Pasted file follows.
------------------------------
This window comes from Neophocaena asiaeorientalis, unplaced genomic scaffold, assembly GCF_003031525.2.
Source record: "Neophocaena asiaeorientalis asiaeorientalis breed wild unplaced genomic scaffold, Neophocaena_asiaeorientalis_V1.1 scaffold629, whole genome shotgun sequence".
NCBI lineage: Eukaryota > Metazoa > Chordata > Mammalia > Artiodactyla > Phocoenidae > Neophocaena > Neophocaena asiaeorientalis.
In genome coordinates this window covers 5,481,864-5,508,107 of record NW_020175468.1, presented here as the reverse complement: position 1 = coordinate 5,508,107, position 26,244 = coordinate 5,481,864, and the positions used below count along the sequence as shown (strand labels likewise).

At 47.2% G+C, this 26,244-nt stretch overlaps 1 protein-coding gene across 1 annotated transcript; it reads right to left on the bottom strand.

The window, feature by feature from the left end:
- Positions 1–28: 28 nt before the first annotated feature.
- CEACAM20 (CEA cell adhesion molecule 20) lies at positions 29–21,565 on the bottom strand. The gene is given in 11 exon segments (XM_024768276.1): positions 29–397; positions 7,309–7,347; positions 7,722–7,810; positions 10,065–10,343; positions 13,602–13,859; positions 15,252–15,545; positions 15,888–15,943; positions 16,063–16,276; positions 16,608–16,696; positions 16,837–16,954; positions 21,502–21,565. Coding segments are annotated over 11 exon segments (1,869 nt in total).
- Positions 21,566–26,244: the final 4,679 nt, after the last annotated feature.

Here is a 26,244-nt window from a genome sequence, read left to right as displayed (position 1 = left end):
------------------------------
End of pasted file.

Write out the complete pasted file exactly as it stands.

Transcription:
This window comes from Neophocaena asiaeorientalis, unplaced genomic scaffold, assembly GCF_003031525.2.
Source record: "Neophocaena asiaeorientalis asiaeorientalis breed wild unplaced genomic scaffold, Neophocaena_asiaeorientalis_V1.1 scaffold629, whole genome shotgun sequence".
NCBI lineage: Eukaryota > Metazoa > Chordata > Mammalia > Artiodactyla > Phocoenidae > Neophocaena > Neophocaena asiaeorientalis.
In genome coordinates this window covers 5,481,864-5,508,107 of record NW_020175468.1, presented here as the reverse complement: position 1 = coordinate 5,508,107, position 26,244 = coordinate 5,481,864, and the positions used below count along the sequence as shown (strand labels likewise).

At 47.2% G+C, this 26,244-nt stretch overlaps 1 protein-coding gene across 1 annotated transcript; it reads right to left on the bottom strand.

The window, feature by feature from the left end:
- Positions 1–28: 28 nt before the first annotated feature.
- CEACAM20 (CEA cell adhesion molecule 20) lies at positions 29–21,565 on the bottom strand. The gene is given in 11 exon segments (XM_024768276.1): positions 29–397; positions 7,309–7,347; positions 7,722–7,810; positions 10,065–10,343; positions 13,602–13,859; positions 15,252–15,545; positions 15,888–15,943; positions 16,063–16,276; positions 16,608–16,696; positions 16,837–16,954; positions 21,502–21,565. Coding segments are annotated over 11 exon segments (1,869 nt in total).
- Positions 21,566–26,244: the final 4,679 nt, after the last annotated feature.

Here is a 26,244-nt window from a genome sequence, read left to right as displayed (position 1 = left end):